The mission of the Mid-Hudson Vegetarian Society, Inc. is to promote the vegetarian ethic in the Mid-Hudson (New York) region, educate the community and aid anyone in the pursuit of a totally vegetarian (vegan) cruelty-free and healthful lifestyle.
Newsletters - Summer 2005 Issue
Does ‘dominion’ mean meat?
by Jim Van Alstine
Animals are common in the Bible. The Jews, early Christians and indeed all the people of the ancient world were familiar with animals and experienced them routinely in their lives. It is therefore not surprising that animals occur often, both literally and metaphorically, throughout the Bible. Volumes have been written on animals and how a Christian faith informs human relations with them, including a growing library of titles by Rev. Andrew Linzey (several titles), Norm Phelps, (“Dominion of Love”) and Matthew Scully (“Dominion”) to name just a few.
There are numerous moments from Genesis to Revelations that illuminate the human animal relationship. In Genesis, we are offered a vision of paradise. Eden meets all human needs and we are seen, at first, in perfect peace with God and all creation. In Eden at peace, God prescribes a vegan world: “See, I give you every seed-bearing plant all over the earth and every tree that has seedbearing fruit on it to be your food, and to all the animals of the land, all the birds of the air, and all the living creatures that crawl on the ground, I give all the green plants for food.” (Genesis 1: 29-31)
Just a moment before this, God gives humans “dominion” over creation (Genesis 1:28). The granting of dominion is often sited as a defense of the practice of eating flesh. Since the vegan diet prescription immediately follows the granting of dominion, clearly God did not intend that the right of dominion should include consumption of his animals, blessed with the same “breath of life” we generally translate to mean “soul.”
Dominion is often taken to include a sort of superiority. The dominion of Genesis is considered by many as the cornerstone of a deeply entrenched sense of hierarchy that places God at the top of creation, humans below God and all other creatures beneath humans. In light of the peace that comes with the creation of the Edenic order and the sorrow and toil that follow the Fall, it seems unlikely that dominion was intended to convey superiority. After all, employers hold dominion over employees yet who today would believe that a CEO is superior to a worker in the order of God’s creation?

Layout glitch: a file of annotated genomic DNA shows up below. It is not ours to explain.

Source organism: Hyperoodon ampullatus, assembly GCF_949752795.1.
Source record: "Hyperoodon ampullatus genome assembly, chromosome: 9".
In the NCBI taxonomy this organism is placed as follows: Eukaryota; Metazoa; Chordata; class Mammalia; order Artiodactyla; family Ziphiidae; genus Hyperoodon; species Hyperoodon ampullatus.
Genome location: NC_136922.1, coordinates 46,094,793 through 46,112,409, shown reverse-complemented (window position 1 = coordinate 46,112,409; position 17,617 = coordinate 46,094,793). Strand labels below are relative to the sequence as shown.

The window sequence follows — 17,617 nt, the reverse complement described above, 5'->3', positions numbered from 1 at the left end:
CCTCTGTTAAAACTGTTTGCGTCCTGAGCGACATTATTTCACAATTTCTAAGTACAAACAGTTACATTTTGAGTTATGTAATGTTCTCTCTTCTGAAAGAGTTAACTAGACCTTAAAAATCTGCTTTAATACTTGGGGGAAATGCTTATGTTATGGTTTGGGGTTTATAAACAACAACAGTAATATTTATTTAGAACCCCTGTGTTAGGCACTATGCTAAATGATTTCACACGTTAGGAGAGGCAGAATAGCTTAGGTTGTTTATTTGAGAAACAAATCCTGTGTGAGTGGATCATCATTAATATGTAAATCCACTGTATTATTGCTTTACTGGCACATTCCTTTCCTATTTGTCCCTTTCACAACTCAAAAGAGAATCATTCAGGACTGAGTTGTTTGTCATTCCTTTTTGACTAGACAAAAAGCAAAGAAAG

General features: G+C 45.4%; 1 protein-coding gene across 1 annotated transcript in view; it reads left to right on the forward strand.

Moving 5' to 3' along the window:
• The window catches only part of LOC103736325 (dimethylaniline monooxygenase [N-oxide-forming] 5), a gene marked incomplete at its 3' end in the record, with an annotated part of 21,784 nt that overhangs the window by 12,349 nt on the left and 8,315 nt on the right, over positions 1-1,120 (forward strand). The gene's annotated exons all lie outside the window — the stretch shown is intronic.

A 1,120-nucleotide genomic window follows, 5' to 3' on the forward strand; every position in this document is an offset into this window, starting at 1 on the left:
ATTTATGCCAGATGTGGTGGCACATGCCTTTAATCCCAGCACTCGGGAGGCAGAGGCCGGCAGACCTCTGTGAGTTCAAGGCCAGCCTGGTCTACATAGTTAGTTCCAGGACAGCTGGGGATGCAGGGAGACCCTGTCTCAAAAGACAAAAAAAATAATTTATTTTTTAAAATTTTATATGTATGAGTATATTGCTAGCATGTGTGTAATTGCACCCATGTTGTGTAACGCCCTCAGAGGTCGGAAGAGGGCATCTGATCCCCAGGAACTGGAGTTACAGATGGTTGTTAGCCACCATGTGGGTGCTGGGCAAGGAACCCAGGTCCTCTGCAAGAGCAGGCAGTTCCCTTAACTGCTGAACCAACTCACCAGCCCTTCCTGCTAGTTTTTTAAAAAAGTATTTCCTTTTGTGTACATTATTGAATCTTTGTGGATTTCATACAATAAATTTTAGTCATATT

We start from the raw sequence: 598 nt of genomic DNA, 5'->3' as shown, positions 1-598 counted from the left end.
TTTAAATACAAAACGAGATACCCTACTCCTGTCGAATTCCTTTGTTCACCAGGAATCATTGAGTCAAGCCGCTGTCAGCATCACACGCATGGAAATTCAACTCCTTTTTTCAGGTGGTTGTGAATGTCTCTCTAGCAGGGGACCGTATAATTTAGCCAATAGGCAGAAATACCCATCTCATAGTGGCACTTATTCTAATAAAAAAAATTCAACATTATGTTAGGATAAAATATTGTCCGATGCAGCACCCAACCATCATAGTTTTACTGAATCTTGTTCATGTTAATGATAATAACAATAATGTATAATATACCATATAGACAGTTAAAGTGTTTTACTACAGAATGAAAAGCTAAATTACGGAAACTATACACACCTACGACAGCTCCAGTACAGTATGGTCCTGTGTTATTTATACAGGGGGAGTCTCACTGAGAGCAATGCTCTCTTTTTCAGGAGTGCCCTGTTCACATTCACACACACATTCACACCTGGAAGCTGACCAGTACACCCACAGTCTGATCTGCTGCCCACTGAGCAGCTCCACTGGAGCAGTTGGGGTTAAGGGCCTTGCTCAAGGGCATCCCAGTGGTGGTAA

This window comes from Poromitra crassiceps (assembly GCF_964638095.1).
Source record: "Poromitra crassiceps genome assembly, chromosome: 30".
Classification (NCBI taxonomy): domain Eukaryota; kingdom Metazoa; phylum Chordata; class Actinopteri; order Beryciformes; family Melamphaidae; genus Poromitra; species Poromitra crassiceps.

It is a unique and unsupportable conclusion that biblical dominion should include the right to eat animals. Heads of state have dominion over citizens yet few would suggest that gives a leader the right to kill citizens at will. Leaders who do are considered tyrants, not merely exercising their right of dominion. Parents clearly hold dominion over children, but society frowns on infanticide. Strangely, in this one use of dominion found in Genesis the word’s meaning is extended to permit the enslavement, intensive confinement, manipulation, mutilation and murder of animals. Despite the lack of any ethical or practical parallel, most people still cling to the unsupportable belief that human dominion over creation excuses the killing of animals for flesh.
If the dominion granted in Genesis is fairly examined in the context of the Jewish and Christian faith traditions of love and compassion, then enslavement and slaughter of animals must be an anathema. Rather than excusing meat consumption, a belief in dominion should more rightly be read as a call to compassion and responsible stewardship of creation.
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